The Texas Rangers charged onto the field, wielding bats as weapons. A massive crowd of heavily intoxicated fans swarmed the field soon afterwords. Some fans slashed out knives, others hit each other with chains, and some whacked each other upside the head with stadium seats that they had torn out from underneath them. Literally hundreds of fans were rioting against the Rangers.

ten cent beer night

Cleveland manager Ken Aspromote ordered his players to take up bats of their own and charged into the field in a half-assed attempt to protect the opposite team from unruly fans. The Indians were forced to attack their own fans as they made their way to the center of the field. Rioters at this point didn’t care who they were fighting: it was both teams against the fans. Steel folding chairs were chucked across the field,with one of them striking relief pitcher Tom Hilgendorf’s head.

The teams retreated from the field, running into dugouts while protecting each other and picking up other players as they went. They watched in horror as the drunken nature of mankind took over the field. The literal bases were pulled up from the ground and never returned. Cups full of booze, medium-sized rocks, radio batteries, half-eaten hot dogs, and folding chairs began flying like a cloud of locusts over the heads of the rioters.

Nestor Chylak, the umpire chief, forfeited the game to the Texas Rangers after becoming victim to the rioters himself. His head was hit by a stadium seat and his hand was sliced open by a rock.

Meanwhile, the commentators continued to narrate the riot live on radio. Joe Tait and Herb Score, high up in a birds-eye viewpoint of the whole stadium, kept fans at home up to date the entire time. “Aw, this is absolute tragedy.” Score exclaimed, mentioning the inability to calm down or sedate the crowd. Eventually, the Cleveland Police Department restored order among the drunkard rioters.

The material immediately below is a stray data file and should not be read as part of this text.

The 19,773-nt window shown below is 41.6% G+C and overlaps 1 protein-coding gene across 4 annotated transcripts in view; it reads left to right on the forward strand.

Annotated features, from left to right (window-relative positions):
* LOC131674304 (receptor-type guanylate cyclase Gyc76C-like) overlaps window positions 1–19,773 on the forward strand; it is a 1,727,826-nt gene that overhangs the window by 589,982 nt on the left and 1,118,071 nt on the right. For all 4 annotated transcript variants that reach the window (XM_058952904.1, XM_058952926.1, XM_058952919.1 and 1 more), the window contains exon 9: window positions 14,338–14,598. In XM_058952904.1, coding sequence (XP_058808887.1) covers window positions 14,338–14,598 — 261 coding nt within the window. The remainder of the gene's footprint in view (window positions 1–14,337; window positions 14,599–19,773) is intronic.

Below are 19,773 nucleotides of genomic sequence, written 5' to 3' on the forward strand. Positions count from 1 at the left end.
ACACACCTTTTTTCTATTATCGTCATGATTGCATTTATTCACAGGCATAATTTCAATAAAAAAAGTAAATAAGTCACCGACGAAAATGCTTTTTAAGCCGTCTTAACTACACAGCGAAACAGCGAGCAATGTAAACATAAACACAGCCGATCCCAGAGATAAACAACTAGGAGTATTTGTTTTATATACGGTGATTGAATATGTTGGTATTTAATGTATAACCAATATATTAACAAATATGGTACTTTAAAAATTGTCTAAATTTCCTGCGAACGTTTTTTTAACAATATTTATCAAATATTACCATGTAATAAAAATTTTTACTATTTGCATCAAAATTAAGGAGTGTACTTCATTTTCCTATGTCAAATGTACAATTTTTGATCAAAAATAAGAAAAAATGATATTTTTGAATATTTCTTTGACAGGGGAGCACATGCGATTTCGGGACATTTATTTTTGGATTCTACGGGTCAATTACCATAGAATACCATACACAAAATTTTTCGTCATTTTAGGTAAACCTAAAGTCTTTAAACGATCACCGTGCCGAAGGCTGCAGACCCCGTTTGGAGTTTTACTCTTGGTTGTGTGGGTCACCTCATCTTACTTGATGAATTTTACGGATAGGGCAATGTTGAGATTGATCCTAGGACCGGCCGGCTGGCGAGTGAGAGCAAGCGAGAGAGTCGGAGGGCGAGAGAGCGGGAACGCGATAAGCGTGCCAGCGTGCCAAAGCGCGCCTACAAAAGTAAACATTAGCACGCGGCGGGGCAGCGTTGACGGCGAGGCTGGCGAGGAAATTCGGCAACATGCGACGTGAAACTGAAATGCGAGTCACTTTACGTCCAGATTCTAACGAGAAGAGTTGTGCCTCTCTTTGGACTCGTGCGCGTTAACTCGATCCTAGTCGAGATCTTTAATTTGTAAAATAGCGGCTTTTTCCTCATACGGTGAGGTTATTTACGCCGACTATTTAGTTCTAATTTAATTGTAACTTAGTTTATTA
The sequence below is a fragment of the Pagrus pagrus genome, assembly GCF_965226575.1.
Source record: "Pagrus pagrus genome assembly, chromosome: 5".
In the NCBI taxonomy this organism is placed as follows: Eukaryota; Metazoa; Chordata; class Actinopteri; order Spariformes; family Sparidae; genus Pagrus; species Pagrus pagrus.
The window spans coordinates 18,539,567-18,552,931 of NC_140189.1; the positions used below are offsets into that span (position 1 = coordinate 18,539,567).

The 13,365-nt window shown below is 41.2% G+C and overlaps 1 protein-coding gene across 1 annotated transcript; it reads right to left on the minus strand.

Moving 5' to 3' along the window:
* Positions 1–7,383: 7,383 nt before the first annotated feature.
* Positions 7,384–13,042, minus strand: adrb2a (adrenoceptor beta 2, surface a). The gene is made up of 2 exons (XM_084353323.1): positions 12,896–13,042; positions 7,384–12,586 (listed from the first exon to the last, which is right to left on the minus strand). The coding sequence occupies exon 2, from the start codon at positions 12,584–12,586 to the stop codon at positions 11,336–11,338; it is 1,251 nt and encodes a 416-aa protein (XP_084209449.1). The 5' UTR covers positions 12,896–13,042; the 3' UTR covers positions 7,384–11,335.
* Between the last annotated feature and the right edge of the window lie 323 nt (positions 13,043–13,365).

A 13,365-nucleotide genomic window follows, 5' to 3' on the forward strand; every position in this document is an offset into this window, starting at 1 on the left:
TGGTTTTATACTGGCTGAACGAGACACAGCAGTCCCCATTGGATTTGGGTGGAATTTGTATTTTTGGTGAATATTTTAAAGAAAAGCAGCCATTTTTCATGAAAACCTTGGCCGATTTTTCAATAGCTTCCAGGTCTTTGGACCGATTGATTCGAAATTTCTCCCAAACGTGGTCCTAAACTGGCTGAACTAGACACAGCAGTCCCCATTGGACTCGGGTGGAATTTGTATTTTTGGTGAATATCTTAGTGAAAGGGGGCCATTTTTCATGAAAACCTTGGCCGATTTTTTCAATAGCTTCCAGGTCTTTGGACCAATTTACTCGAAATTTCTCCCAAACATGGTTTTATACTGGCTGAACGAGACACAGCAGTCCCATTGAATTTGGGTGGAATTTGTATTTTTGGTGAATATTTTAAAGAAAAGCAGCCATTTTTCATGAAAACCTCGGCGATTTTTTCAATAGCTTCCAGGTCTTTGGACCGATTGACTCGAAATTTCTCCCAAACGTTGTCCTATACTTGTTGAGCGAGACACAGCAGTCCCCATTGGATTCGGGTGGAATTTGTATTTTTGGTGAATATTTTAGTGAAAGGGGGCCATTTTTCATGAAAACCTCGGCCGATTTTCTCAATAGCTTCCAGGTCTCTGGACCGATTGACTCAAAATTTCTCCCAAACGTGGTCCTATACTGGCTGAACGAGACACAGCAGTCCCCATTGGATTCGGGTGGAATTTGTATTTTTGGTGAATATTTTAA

NBC newscaster Tim Russert recalled his experience at the game later on. “I went with $2 in my pocket. You do the math.”

Mankind: we’ve made it to the moon, cured diseases, split atoms, and created a weapon of mass destruction that could destroy us all in eight minutes or less. But we can’t stop ourselves from drinking cheap beer.

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3 Responses “Ten Cent Beer Night”

  1. David Elder
    March 12, 2019 at 9:40 pm

    The first pic looks like Disco Demolition Night at old Comiskey Park in Chicago. Distinctive scoreboard.

  2. ty
    June 5, 2019 at 12:14 am

    The photo you are using is from Disco Demolition, Sox Park 1979. I’ve been to Municipal Stadium dozens of times. Look at the scoreboard. It has firework stantions. That is Sox Park. Also, the foul area connecting to the outfield is a sharp angle (Sox Park). Cleveland’s stadium was rounded from the foul area to the outfield and had bleachers (not stands) cover a much larger portion of the outfield. Otherwise, nice article.